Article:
Judge rules Novartis must face Anti-Kickback lawsuit

A federal judge has ruled that Novartis — a pharmaceutical company — must face a lawsuit filed by the Department of Justice, which alleges the company paid millions of dollars in kickbacks to physicians to induce them to prescribe its drugs, according to a report by The Wall Street Journal.

In its lawsuit, the government claims Novartis organized "sham" speaker events, where there was very little or no discussion of its drugs. Some of the speaker events were held at expensive restaurants and fishing venues.

The lawsuit provided several examples of the speaker events in question, including a dinner at Smith & Wollensky in Washington, D.C. in 2005, where the company spent $672 on each of the three people in attendance, according to the report.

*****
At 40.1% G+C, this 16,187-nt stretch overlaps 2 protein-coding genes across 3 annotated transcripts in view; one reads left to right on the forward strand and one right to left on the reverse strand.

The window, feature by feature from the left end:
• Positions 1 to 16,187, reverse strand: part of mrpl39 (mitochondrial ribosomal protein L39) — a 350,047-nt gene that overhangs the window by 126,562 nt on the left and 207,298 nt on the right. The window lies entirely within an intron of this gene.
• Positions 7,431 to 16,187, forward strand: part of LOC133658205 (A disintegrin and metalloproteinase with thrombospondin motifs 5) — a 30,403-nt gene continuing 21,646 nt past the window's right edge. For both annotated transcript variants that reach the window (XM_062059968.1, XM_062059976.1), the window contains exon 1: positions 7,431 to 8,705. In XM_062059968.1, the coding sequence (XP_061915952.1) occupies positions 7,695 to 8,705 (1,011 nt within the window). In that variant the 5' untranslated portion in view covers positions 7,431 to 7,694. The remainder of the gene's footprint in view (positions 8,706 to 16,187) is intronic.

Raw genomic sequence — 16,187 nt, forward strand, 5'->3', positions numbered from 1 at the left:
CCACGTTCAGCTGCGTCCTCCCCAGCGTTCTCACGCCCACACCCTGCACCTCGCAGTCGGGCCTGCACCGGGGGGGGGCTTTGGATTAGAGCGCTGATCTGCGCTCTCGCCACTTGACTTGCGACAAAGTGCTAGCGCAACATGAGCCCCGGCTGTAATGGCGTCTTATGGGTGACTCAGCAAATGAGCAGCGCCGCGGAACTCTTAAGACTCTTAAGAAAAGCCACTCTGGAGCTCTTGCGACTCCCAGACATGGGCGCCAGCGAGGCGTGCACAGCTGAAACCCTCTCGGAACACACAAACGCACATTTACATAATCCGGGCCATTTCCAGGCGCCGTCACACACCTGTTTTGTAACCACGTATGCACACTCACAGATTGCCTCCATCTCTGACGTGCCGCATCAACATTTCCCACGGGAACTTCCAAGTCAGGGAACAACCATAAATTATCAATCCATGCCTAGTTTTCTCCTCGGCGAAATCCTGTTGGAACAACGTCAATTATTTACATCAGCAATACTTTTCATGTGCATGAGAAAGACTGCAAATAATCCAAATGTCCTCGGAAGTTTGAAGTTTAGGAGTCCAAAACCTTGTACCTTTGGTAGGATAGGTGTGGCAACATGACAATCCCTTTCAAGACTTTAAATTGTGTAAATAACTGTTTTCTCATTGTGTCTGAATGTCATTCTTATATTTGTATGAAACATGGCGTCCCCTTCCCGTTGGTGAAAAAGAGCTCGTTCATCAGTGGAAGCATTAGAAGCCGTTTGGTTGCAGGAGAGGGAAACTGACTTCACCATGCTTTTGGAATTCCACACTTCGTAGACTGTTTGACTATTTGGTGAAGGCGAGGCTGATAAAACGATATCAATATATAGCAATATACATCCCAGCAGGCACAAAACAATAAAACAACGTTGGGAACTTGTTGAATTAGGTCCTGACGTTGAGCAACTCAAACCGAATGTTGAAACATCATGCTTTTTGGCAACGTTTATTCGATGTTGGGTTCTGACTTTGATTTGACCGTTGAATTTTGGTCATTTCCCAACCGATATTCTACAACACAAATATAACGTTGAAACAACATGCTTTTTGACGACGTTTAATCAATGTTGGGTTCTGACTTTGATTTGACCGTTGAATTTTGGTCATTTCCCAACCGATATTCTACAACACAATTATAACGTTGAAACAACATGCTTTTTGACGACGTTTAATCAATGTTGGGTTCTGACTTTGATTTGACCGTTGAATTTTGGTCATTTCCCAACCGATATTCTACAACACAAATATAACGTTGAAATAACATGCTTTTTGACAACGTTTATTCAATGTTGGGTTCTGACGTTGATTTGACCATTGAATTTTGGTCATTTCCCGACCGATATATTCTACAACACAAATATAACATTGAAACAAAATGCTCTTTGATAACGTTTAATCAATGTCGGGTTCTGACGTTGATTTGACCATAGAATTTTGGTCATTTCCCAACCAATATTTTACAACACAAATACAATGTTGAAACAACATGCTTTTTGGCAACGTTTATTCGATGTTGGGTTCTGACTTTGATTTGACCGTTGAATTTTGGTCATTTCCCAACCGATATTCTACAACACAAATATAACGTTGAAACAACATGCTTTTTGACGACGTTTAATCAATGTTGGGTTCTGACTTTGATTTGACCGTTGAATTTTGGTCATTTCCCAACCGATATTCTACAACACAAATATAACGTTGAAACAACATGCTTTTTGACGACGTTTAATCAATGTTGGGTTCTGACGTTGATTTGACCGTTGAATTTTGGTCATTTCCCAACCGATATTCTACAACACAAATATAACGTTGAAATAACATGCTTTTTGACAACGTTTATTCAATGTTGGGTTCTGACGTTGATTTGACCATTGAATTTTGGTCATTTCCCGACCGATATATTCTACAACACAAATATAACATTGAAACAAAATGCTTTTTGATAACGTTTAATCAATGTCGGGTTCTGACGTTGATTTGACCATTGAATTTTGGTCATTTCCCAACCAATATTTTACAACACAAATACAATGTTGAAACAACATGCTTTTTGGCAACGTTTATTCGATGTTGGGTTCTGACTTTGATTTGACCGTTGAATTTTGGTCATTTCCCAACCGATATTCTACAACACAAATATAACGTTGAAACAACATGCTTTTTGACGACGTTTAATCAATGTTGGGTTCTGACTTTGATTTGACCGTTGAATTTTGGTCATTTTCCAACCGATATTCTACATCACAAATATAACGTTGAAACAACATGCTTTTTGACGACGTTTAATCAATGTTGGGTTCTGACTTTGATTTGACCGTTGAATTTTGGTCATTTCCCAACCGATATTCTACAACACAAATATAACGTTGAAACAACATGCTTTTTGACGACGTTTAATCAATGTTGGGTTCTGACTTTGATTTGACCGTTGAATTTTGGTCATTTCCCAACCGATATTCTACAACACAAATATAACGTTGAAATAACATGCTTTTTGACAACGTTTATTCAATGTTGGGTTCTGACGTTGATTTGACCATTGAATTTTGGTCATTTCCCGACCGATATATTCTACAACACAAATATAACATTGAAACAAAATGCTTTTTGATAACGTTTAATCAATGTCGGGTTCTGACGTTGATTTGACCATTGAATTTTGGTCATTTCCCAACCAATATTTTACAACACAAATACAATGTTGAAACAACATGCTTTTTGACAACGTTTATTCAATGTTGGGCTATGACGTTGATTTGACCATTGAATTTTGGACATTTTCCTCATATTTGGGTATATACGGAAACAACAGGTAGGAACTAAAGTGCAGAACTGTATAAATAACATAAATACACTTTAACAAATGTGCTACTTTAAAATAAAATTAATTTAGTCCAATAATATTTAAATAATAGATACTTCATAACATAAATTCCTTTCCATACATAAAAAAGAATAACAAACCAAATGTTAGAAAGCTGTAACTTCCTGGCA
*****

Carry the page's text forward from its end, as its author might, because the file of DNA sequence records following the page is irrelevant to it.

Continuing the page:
As a result of the kickbacks, the lawsuit alleged, Medicare and Medicaid paid millions of dollars in reimbursements based on fraudulent insurance claims that were submitted for various Novartis drugs between 2002 and 2011.

Novartis has denied the allegations contained in the government's lawsuit and filed a motion to dismiss the lawsuit, which a federal judge denied.

The lawsuit was originally filed under the qui tam, or whistle-blower, provision of the False Claims Act by a former Novartis sales representative, according to the report.

More articles on the False Claims Act:

CVS' Caremark unit to pay $6M to settle FCA allegations 
Shire Pharmaceuticals to pay $56.6M to resolve FCA allegations over Adderall marketing 
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